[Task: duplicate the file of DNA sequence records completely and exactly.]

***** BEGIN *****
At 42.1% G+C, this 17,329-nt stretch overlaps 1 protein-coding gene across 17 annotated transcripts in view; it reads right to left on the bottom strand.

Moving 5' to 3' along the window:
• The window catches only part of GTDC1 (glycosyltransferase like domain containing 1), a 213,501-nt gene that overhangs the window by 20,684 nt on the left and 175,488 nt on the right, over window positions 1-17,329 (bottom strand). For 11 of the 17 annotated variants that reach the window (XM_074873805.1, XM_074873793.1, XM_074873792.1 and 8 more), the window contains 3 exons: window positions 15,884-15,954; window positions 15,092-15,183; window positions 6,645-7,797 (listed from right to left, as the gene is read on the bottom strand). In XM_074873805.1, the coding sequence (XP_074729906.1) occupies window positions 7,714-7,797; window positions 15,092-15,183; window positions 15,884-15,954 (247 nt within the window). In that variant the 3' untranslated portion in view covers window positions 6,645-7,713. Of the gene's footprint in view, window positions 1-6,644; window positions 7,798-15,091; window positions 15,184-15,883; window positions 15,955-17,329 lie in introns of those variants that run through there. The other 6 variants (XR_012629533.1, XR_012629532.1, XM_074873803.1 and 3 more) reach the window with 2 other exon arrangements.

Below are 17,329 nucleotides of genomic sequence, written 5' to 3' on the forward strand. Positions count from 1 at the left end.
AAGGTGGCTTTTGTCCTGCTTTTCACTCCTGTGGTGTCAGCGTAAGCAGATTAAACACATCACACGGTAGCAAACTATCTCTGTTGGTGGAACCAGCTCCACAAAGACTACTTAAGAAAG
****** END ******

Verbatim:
At 42.1% G+C, this 17,329-nt stretch overlaps 1 protein-coding gene across 17 annotated transcripts in view; it reads right to left on the bottom strand.

Moving 5' to 3' along the window:
• The window catches only part of GTDC1 (glycosyltransferase like domain containing 1), a 213,501-nt gene that overhangs the window by 20,684 nt on the left and 175,488 nt on the right, over window positions 1-17,329 (bottom strand). For 11 of the 17 annotated variants that reach the window (XM_074873805.1, XM_074873793.1, XM_074873792.1 and 8 more), the window contains 3 exons: window positions 15,884-15,954; window positions 15,092-15,183; window positions 6,645-7,797 (listed from right to left, as the gene is read on the bottom strand). In XM_074873805.1, the coding sequence (XP_074729906.1) occupies window positions 7,714-7,797; window positions 15,092-15,183; window positions 15,884-15,954 (247 nt within the window). In that variant the 3' untranslated portion in view covers window positions 6,645-7,713. Of the gene's footprint in view, window positions 1-6,644; window positions 7,798-15,091; window positions 15,184-15,883; window positions 15,955-17,329 lie in introns of those variants that run through there. The other 6 variants (XR_012629533.1, XR_012629532.1, XM_074873803.1 and 3 more) reach the window with 2 other exon arrangements.

Below are 17,329 nucleotides of genomic sequence, written 5' to 3' on the forward strand. Positions count from 1 at the left end.
AAGGTGGCTTTTGTCCTGCTTTTCACTCCTGTGGTGTCAGCGTAAGCAGATTAAACACATCACACGGTAGCAAACTATCTCTGTTGGTGGAACCAGCTCCACAAAGACTACTTAAGAAAG